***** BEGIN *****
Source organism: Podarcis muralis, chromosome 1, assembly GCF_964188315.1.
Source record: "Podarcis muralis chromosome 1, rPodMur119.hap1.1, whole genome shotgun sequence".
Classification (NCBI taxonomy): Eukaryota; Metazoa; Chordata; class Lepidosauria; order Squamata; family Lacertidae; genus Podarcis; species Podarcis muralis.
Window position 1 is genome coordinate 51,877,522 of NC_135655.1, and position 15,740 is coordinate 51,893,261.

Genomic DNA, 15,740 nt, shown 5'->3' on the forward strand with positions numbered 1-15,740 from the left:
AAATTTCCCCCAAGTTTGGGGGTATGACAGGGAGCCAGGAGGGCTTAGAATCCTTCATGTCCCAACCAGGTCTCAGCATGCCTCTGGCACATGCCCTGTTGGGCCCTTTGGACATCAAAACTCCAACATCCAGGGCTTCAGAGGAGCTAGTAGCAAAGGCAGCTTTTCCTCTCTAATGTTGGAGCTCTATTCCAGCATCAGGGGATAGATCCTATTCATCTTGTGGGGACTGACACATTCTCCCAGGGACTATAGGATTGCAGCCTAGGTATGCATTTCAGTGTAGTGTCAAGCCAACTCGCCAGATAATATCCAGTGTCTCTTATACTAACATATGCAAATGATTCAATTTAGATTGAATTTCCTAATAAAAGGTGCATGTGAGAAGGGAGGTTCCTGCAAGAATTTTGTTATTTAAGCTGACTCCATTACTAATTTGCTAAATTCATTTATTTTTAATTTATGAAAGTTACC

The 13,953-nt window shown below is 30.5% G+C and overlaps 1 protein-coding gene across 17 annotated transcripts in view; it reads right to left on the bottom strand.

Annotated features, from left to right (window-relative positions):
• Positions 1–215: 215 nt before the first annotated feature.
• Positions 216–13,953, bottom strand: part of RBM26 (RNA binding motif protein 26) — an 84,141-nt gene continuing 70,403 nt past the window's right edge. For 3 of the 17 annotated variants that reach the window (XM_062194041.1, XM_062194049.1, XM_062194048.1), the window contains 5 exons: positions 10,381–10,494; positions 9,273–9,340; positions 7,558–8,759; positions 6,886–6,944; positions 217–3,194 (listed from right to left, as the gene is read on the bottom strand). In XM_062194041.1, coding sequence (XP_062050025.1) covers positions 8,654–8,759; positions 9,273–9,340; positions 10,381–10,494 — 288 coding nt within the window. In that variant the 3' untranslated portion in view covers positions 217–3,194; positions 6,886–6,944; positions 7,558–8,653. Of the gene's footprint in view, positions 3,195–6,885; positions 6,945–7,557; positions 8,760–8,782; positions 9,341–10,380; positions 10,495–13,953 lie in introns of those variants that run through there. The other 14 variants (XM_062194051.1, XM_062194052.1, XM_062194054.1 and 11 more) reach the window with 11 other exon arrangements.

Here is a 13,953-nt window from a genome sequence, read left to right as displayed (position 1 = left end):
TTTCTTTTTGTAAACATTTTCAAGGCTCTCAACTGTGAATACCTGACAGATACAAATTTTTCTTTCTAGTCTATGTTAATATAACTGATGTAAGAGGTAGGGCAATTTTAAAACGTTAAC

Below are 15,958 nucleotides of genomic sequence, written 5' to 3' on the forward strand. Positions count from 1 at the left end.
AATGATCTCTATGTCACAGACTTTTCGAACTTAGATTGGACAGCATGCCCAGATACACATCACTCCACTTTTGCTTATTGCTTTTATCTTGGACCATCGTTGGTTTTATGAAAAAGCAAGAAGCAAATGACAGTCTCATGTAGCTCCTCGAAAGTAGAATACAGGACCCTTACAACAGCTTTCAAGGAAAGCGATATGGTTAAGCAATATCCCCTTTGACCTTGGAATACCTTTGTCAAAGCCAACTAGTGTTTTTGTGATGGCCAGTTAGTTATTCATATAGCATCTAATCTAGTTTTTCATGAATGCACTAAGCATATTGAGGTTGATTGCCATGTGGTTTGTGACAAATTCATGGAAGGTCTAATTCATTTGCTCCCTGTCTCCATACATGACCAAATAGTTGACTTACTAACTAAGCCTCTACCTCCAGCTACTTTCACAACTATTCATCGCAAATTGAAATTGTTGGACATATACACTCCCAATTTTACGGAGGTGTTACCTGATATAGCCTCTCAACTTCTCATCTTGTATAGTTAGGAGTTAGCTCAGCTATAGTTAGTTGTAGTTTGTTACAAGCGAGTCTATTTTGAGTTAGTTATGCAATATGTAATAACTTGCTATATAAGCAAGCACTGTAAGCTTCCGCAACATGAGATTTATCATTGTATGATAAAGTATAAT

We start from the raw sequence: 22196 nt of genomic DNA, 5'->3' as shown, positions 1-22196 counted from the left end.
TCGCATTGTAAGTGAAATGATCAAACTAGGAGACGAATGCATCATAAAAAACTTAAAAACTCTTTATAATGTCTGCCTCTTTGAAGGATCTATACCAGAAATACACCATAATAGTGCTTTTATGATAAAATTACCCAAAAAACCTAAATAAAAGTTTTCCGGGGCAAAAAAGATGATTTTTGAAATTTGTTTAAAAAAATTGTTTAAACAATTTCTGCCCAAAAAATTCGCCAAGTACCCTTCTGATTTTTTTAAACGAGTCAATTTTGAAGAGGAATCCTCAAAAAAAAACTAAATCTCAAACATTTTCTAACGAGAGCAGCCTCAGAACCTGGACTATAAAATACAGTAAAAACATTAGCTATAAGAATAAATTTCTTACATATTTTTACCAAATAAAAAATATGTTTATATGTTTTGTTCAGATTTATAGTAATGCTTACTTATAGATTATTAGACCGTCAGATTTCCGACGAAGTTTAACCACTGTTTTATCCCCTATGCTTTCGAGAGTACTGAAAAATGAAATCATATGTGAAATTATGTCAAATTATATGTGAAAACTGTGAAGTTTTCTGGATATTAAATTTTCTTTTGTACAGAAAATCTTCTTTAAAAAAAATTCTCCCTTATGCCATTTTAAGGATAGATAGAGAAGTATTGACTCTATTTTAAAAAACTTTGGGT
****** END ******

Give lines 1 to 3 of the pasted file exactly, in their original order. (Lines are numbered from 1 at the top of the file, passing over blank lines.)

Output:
Source organism: Podarcis muralis, chromosome 1, assembly GCF_964188315.1.
Source record: "Podarcis muralis chromosome 1, rPodMur119.hap1.1, whole genome shotgun sequence".
Classification (NCBI taxonomy): Eukaryota; Metazoa; Chordata; class Lepidosauria; order Squamata; family Lacertidae; genus Podarcis; species Podarcis muralis.